The State Department’s website from step 2 can also provide you with any travel advisories that may be in place for the country you’re looking to visit. I first used this resource to get information on Israel when I was planning my trip to go there. It provided me with some great information as to which areas should be avoided.
I would also recommend registering for the Smart Traveler Enrollment Program (STEP). This is a free service in which you can enroll your upcoming trip with the US Embassy located in the country you’re going to visit. While enrolled you will receive messages telling you of any travel advisories as they come up. The embassy will also know to contact you in the event of an emergency (i.e. civil unrest, natural disaster, etc.)
These are great resources to utilize so that you can receive useful information about the country you’re looking to visit, and to help you make informed decisions.
4. Learn The Language
Okay, so this is a bit of a hyperbolic statement. You certainly don’t have to be fluent in the official language of a particular country in order to travel there safely. However, it would be very beneficial to write down key words and phrases on a flash card to carry with you. There are also several apps, like Google Translate, that you can use on your phone. This way if you need help or directions, you can ask and be better understood.
This can also help you gain the respect of the locals as well. I’ve found that many people in other countries appreciate that I try to communicate with them in the local language, even if I’m terrible at it. By doing so they seemed more inclined to help me.
5. Train Yourself
Practice being aware of your surroundings. I often see many people constantly distracting themselves by looking down at their phones or wearing headphones while walking. These can significant decrease their ability to effectively react to different situations. So practice not being distracted by these things while you’re out and about. You may be on your phone while sitting in a coffee shop or restaurant to send a message, check movie showtimes, or for whatever else. But when you’re getting ready to leave, the phone goes back into your pocket and it’s time to be alert and ready.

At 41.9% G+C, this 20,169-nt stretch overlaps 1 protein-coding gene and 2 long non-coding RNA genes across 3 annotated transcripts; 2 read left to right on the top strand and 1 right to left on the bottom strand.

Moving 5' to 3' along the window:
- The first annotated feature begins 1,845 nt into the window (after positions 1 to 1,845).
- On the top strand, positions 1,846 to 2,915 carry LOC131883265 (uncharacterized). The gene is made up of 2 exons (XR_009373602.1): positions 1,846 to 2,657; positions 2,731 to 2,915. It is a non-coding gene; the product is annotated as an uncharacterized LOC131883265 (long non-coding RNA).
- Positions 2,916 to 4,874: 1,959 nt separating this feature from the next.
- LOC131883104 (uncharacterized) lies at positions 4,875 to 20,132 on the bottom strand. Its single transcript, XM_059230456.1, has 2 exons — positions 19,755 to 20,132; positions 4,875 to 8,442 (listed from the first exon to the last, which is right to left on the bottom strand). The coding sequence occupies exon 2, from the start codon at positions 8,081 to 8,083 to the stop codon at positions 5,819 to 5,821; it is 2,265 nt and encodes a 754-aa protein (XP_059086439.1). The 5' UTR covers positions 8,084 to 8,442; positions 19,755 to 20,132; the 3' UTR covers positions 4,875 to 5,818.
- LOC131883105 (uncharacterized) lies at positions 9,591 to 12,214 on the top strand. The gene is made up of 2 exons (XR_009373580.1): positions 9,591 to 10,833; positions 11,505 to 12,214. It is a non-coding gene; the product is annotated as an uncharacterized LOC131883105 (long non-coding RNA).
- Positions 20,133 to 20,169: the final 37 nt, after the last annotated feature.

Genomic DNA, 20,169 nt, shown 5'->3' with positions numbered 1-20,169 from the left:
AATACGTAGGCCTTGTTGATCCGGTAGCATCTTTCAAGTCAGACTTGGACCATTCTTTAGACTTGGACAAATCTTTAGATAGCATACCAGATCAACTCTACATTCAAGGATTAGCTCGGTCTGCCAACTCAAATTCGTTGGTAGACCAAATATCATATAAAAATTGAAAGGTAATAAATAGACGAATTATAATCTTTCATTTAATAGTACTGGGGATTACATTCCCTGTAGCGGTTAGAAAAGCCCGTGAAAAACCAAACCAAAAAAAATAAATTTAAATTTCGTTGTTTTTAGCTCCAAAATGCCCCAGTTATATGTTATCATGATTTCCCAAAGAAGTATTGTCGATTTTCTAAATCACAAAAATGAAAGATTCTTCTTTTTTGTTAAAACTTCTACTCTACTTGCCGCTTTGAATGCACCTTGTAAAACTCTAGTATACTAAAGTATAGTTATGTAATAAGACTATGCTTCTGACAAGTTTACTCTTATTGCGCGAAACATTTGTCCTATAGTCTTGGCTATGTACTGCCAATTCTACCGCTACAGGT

I would also highly recommend undergoing self-defense training. This is something that I’ve done, and continue to do, and my personal preference is practicing Krav Maga. Krav Maga was designed specifically for combat for the Israeli military, and has been adapted for civilian self-defense as well. What I like best about it is that it doesn’t focus on rules, and it teaches you how to quickly and effectively neutralize a threat. It also goes over many ways to avoid confrontation in the first place, and what you can do to make sure you’re protected legally if you do have to defend yourself. I’ve tried different styles of martial arts throughout the years; such as Karate, Muay Thai, and Jiu Jitsu. Each one has greatly benefited me in many ways. However, if I were to ever find myself in a situation where I would need to defend myself, I would draw upon my training in Krav Maga to do so.
To Sum it Up
Some of these tips may seem excessive and tedious, but I always refer to the saying that I’d rather have them and not need them, then need them and not have them. It’s my hope that you have a lifetime of traveling the world without any serious incidences. However, there will always be the possibility that something can go wrong. Even though you don’t look for trouble while traveling, that doesn’t mean that trouble won’t find you. So take the proper steps when planning your trip. That way, when shit hits the fan, you’ll be better able to keep yourself safe.